If you have auxiliary fuel tanks and you’re planning to use them, step through the auxiliary tank positions after reaching the run-up area but before selecting a main tank for run-up and takeoff. Auxiliary fuel tanks are usually prohibited from use during take-off and landing—and the accident record shows this limitation is very real.

Take-off and climb: Once you’ve established cruise climb, glance out at the fuel filler caps or vents, if you can see them from the cockpit. Look for any sign of fuel streaming or venting. If you see any misting there or from the wing’s trailing edge, land right away and reconfirm the fuel remaining by multiple means.

Cruise: Cruise flight is where individual preferences make fuel strategies very personal. There are a few commonalities to consider, however:

  • Lean the fuel/air mixture to obtain the power and fuel burn rate you planned for the flight.
  • Use a GPS reminder, a timer or some other memory jogger to prompt tank changes, if required. Manage your fuel burn to keep the left/right weight balanced, and to ensure you have enough fuel remaining for descent, approach and (if needed) a missed approach and climb back to altitude. A simple method is to switch from one tank to the other every 30 minutes.
  • Whenever possible, make fuel tank changes when within gliding distance of an airport, just in case your tank change causes a power interruption. Any number of things—a blocked fuel vent, siphoned fuel, incorrectly calculated fuel state, ice in the tank—can make the engine starve for fuel. You need to have altitude to restart on another tank, and a place to land if for some reason changing tanks does not relight the engine.
  • Switching fuel tanks is a three-part process: 1) move the tank selector, 2) make certain it is firmly in the new position, and 3) leave your hand on the selector handle for several seconds while watching the fuel flow or pressure gauge, if the aeroplane is so equipped. If flow or exhaust gas temperature (EGT) begins to drop, switch back to the previously selected tank to keep the engine running. Confirm you have fuel in the tank you’ve tried to select, then again attempt to switch tanks if it makes sense to do so.
  • Don’t run a tank completely dry. Although in theory an engine that quits when a tank runs dry will immediately restart when you switch to a tank containing fuel, several times each year we read of cases where this doesn’t happen as expected. Changing tanks when there’s five to 15 minutes’ fuel remaining in the tank won’t substantially decrease range. If draining a tank dry makes the difference in whether you make it to your destination, you need to reconsider your overall risk management philosophy.

More considerations for cruise flight fuel strategy:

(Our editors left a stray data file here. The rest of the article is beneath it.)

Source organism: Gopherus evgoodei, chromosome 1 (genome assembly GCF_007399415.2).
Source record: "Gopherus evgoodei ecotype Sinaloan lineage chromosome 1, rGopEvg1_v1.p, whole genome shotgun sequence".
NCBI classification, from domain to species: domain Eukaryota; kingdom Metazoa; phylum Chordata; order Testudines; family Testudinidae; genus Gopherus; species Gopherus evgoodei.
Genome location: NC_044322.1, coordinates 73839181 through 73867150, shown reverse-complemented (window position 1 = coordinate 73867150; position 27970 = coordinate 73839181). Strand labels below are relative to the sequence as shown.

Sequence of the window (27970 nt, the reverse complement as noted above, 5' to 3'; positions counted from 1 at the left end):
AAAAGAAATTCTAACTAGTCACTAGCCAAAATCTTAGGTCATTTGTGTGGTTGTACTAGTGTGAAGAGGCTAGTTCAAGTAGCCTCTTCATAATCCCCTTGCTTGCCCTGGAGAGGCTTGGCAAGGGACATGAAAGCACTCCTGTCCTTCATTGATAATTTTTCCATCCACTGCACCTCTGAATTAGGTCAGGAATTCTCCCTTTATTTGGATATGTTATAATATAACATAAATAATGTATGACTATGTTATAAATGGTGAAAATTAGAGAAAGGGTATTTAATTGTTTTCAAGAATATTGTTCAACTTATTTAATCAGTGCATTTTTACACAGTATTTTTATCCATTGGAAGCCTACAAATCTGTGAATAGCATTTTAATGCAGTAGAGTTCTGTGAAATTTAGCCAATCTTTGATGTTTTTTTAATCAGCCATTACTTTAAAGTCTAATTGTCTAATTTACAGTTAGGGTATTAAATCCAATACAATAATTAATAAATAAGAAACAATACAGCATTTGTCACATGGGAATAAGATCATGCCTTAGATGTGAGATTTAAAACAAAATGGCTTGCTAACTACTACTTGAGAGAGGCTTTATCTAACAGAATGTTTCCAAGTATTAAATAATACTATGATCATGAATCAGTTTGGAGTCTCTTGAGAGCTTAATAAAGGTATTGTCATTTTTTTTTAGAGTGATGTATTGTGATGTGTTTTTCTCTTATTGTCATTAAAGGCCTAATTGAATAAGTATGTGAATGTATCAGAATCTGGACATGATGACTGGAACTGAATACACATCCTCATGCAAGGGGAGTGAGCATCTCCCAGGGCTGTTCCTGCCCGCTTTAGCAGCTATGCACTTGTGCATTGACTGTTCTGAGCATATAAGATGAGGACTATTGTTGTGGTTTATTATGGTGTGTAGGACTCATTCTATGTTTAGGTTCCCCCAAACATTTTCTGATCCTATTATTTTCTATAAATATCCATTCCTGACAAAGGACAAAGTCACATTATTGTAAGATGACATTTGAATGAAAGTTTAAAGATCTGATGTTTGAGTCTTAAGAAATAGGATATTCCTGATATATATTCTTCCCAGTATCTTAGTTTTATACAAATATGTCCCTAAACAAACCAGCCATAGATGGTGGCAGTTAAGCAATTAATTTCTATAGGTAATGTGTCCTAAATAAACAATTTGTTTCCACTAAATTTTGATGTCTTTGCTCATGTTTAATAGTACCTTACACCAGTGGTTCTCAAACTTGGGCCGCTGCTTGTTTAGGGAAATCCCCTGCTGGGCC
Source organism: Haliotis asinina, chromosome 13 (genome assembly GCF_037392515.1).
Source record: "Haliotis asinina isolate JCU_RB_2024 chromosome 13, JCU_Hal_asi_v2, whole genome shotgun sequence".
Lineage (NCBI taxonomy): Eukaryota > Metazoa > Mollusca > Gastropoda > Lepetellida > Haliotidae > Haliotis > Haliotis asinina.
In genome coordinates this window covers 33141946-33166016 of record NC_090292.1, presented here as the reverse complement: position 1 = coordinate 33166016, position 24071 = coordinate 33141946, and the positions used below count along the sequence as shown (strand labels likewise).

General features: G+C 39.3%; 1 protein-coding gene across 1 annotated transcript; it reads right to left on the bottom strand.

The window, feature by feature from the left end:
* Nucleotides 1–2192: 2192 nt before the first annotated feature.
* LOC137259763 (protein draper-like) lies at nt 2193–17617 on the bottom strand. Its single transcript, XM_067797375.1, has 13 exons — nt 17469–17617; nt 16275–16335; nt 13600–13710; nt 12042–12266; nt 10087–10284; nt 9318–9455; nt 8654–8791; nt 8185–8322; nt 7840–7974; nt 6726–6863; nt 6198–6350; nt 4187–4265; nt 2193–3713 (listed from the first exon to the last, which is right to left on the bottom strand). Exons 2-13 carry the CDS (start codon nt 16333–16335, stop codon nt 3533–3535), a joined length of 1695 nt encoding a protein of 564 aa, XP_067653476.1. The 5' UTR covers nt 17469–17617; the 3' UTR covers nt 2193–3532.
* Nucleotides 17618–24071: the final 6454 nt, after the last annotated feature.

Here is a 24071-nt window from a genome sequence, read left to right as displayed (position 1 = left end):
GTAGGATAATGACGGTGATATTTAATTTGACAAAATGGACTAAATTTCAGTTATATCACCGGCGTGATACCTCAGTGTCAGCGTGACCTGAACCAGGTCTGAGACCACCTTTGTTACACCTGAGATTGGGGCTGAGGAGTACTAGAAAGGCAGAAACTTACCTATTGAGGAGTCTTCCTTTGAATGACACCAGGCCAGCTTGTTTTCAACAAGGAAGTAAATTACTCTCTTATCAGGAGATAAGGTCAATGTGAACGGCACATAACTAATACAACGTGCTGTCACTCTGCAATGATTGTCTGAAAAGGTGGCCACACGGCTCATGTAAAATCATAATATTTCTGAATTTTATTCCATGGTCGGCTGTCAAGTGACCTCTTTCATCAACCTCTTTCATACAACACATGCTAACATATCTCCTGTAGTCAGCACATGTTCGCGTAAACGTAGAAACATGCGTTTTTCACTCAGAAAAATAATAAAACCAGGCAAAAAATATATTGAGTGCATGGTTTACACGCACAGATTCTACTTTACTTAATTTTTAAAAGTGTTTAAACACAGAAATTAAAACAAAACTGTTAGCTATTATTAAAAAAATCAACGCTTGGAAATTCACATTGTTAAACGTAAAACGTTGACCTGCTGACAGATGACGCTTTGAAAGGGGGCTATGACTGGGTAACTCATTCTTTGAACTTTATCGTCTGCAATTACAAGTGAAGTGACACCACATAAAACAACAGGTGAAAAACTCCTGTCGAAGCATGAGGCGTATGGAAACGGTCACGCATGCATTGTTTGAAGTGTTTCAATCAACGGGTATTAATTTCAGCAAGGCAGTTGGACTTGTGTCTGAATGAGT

• As you pass checkpoints or GPS distances remaining, check actual fuel burn against anticipated. Recalculate fuel remaining at destination if your actual burn exceeds what you predicted to that point.
  • As you did during climb, glance out at the fuel caps or fuel vents occasionally if they’re visible from the cockpit, and the wing or structure behind caps and ports to discover if fuel is siphoning overboard in the slipstream. Land if you note any leaks.
  • Follow precise mixture leaning procedures to get the best fuel flow for your flight, whether it be a fast trip, an endurance run, or some compromise between the two.
  • Compare fuel gauges and totalisers to your calculations and a clock in a regular fuel crosscheck. If the fuel gauges read lower than expected, land and reconfirm the fuel on board.
  • Recompute reserves often enough you can easily land early if needed.
  • Use an alarm or timer to remind you when to switch fuel tanks, if needed.
  • Reduce power and cruise slower for longer endurance, if needed.
  • Don’t hope the ground speed will improve, or think you’ll ‘make it up in the descent.’ Fuel exhaustion happens within a mile or two of the intended destination when the pilot thinks they have enough to make it.
  • Make the decision early to land for fuel if you cannot work out what fuel remains, or if your computed reserve at destination slips below your minimums. ‘I might have been able to make it nonstop’ is a much more desirable post-flight reflection than ‘I almost made it’.

Descent, approach, landing and missed approach: Make your final fuel tank selection at the top-of-descent (just before beginning descent from cruise). Pick a tank with adequate fuel for descent, landing, go-around or missed approach, and climb to a safe altitude without further selections. If you can’t plan your flight to do this, in my opinion you have not adequately planned your flight and en route fuel stops.

Fuel management is not as simple as it seems. Maybe that’s why fuel mismanagement crashes are so common. You need to develop your fuel strategy before taking off, and monitor fuel closely in flight.